Athanasius of Alexandria (ca. 297-373) was bishop of the see of Alexandria from 328 to his death in 373. He often is referred to by the Latin phrase “contra mundum”—Athanasius against the world. Due to his defense of Nicaea, the Alexandrian bishop was opposed by those within the church as well as outside the church, including a slew of emperors who often regarded him as incalcitrant and a miscreant because of his dogged determination to defend and maintain Nicene orthodoxy. The five exiles he experienced as bishop reflect the ebb and flow of the tide of controversy that consumed fourth century Christianity. As a deacon attending the Council of Nicaea with his bishop Alexander, and then as bishop of Alexandria after Alexander’s death, Athanasius was the chief proponent of orthodoxy during the 4th century Arian crisis.
The emperor Constantine had called the Council of Nicaea in 325 to deal with the challenge of Arianism which held that the Son of God, the Logos, was a divine being who could not be equal with the Father because he was begotten, whereas the Father was unbegotten. Arius equated begottenness with coming into existence and therefore taught that “there was when the Son was not.” This meant that the Son could not be eternal, unlike the Father who was eternal and “unoriginate.” Therefore, Arius held, the Son is not equal with the Father and is a subordinate, albeit exalted, deity. He would ask mothers in the marketplace if they existed before their children did. The obvious answer was “yes.” Therefore he would say, in the same way the Father must have existed before his child, the Son. Athanasius understood that the more important question, of course, was: Can you be a father without having children? The obvious answer is “no.” And, the fact that the Son was begotten from the Father meant that he has all the characteristics his Father has, including being eternal. So, how best to demonstrate the equality of the Son with the Father? The Nicenes responded with the term “homoousios” (of the same substance/essence) to describe the Son’s relationship with the Father since two beings who share the same essence are equal, ontologically speaking (the question of whether this was the best way to frame the discussion is a matter for another day).
While Nicaea decided in favor of orthodoxy, the political machinations of the Arians and their alliances with pro-Arian emperors such as Constantius (emp. 337-361), ensured that for the next 50 years Arianism would be on the rise while orthodoxy was often in retreat. Athanasius’ first two exiles in Trier (335-337) and Rome (339-346) occasioned much of his writing against the Arians. His third exile to the Egyptian desert (356-362) helped him solidify his base and turn the tide against the different iterations of Arianism that had arisen after Arius’ death in 337 such as the political Homoions who said the Son was like the Father, and the Anomoions who went even further in rejecting Nicaea to say that the Son wasn’t like the Father at all.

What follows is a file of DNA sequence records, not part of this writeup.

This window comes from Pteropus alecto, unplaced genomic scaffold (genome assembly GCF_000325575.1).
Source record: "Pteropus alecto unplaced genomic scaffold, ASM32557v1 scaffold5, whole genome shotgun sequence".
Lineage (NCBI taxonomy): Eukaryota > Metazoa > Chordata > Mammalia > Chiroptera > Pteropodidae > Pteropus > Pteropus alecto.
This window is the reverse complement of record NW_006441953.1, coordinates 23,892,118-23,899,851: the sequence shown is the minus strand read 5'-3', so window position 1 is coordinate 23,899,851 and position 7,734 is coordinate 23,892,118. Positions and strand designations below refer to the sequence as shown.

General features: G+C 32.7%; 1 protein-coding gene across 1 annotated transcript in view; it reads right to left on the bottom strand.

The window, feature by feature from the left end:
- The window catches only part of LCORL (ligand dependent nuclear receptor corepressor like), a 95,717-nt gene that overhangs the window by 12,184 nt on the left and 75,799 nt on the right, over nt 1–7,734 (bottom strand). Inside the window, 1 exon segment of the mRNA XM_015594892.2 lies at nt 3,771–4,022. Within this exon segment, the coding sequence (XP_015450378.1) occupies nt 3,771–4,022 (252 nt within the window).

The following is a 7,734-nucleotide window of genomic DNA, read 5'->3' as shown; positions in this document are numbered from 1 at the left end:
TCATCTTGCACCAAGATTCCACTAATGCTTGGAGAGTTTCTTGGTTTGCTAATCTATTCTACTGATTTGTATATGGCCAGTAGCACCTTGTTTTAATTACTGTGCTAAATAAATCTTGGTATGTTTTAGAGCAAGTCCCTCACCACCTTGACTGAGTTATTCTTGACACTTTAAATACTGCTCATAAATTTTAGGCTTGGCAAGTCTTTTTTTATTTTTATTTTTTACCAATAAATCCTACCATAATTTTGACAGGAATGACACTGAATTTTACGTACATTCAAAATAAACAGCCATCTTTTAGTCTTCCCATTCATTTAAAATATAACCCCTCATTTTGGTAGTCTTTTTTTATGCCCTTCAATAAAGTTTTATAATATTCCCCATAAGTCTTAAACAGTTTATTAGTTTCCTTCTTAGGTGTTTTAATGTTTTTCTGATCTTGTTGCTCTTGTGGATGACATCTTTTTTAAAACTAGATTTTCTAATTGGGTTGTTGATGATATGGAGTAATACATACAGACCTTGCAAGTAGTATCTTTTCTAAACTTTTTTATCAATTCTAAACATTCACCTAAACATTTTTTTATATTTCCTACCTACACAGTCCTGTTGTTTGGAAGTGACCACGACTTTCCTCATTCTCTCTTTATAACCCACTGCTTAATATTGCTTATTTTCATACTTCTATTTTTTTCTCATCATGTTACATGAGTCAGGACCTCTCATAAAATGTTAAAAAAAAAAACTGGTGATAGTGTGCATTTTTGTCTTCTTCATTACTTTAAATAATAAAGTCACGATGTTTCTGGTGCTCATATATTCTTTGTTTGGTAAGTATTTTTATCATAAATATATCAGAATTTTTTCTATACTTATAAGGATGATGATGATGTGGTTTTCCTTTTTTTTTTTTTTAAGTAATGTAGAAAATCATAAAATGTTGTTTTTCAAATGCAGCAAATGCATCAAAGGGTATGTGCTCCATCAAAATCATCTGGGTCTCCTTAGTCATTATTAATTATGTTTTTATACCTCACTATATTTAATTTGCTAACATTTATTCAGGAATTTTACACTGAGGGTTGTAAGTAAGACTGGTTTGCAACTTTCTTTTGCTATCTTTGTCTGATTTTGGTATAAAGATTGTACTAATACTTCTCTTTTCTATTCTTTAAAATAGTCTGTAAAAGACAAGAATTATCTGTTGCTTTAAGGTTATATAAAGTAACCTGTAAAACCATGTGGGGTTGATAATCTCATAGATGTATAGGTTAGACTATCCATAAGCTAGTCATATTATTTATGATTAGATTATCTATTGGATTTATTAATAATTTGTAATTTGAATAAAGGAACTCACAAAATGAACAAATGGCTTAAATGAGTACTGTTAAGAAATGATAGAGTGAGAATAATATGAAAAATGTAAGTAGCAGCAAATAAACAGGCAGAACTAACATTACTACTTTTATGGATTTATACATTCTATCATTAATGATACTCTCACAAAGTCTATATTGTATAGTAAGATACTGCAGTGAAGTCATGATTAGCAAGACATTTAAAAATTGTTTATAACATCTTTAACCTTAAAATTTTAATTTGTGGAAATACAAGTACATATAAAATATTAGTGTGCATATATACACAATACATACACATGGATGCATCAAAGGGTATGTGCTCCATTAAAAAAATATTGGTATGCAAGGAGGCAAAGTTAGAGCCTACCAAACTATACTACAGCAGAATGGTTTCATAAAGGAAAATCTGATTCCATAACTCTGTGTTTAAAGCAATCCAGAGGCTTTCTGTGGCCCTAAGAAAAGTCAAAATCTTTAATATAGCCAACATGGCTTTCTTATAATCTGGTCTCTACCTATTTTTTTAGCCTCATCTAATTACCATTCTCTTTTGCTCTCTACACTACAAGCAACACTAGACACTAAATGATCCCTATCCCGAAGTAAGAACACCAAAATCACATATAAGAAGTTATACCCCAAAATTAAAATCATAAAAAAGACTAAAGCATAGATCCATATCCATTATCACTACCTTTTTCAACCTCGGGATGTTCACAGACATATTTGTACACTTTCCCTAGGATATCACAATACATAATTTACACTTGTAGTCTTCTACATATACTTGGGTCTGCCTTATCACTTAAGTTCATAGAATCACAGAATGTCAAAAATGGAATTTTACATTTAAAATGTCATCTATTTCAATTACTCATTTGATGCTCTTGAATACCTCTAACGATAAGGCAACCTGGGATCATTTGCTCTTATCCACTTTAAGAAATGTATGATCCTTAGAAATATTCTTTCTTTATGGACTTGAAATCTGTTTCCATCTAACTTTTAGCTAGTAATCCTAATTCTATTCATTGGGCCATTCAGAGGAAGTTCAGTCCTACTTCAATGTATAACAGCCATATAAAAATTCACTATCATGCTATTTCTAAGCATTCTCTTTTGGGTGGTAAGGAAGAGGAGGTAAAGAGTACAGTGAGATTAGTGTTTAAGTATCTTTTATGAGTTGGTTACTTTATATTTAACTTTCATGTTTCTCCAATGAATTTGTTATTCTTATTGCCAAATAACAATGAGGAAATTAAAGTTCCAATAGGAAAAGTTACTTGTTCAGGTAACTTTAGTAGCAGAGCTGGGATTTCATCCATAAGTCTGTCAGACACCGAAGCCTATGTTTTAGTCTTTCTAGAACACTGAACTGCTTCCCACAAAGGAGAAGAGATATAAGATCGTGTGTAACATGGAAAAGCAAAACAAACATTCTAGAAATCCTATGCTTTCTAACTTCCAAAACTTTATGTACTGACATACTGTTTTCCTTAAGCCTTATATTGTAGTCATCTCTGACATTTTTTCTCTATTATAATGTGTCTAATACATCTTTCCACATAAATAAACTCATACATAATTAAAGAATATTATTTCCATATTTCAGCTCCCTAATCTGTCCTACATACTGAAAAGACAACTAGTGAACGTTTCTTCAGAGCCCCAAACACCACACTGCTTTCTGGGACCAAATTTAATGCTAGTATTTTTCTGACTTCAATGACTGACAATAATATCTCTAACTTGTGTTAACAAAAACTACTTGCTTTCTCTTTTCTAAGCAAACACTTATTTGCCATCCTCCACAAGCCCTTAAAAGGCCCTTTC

Athanasius understood that if the Son is not fully God but is a lesser god, no matter how highly exalted, this put salvation itself into question. In one of his early seminal works, On the Incarnation, (par. 54) he echoed the orthodox bishop Irenaeus who had lived a century earlier: “He (God) became what we are so that we might become what He is.” God’s purpose in creating us, and then redeeming his fallen creation, was that we would be his sons and daughters for all eternity (Jn 1:12). If anyone less than God was involved and in charge of our salvation, then the situation was hopeless and our salvation would not be accomplished. If the Baptisms and blessings and prayers of the church were offered to a divine being, not matter how exalted, who was not fully God, then they lacked not only the power, but also the authority, to do what they said they would do—i.e. save us. This, no doubt, is why the Nicene Creed included the phrase “who for us and for our salvation came down from heaven. . . .”
In addition to his Arian struggles, Athanasius also put together a tour de force in confessing the divinity of the Holy Spirit in his Letters to Serapion (357-359), understanding that as goes the Spirit, so goes the Son, and vice versa. He also provided an engaging and informative tale of spiritual warfare in his Life of Anthony (356) that Augustine cited as a factor in his own conversion a few decades after it was written and translated into Latin. Athanasius was most likely not the theologian behind the creed that bears his name, but it no doubt became associated with him because of his staunch defense of the Trinitarian teaching.
Athanasius may have been contra mundum, but that same “mundum” owes him a debt of gratitude for holding fast as a pastor and theologian to the Scriptural truth of how God came to save us in His Son, Jesus Christ our Lord.
Joel Elowsky, Ph.D. is professor of Historical Theology, dean of Advanced Studies, and coordinator of International Seminary Exchange Programs at Concordia Seminary, St. Louis.
For more of Professor Elowsky's work on Athanasius:
Elowsky, Joel C., Athanasius: Letter to Marcellinus on the Psalms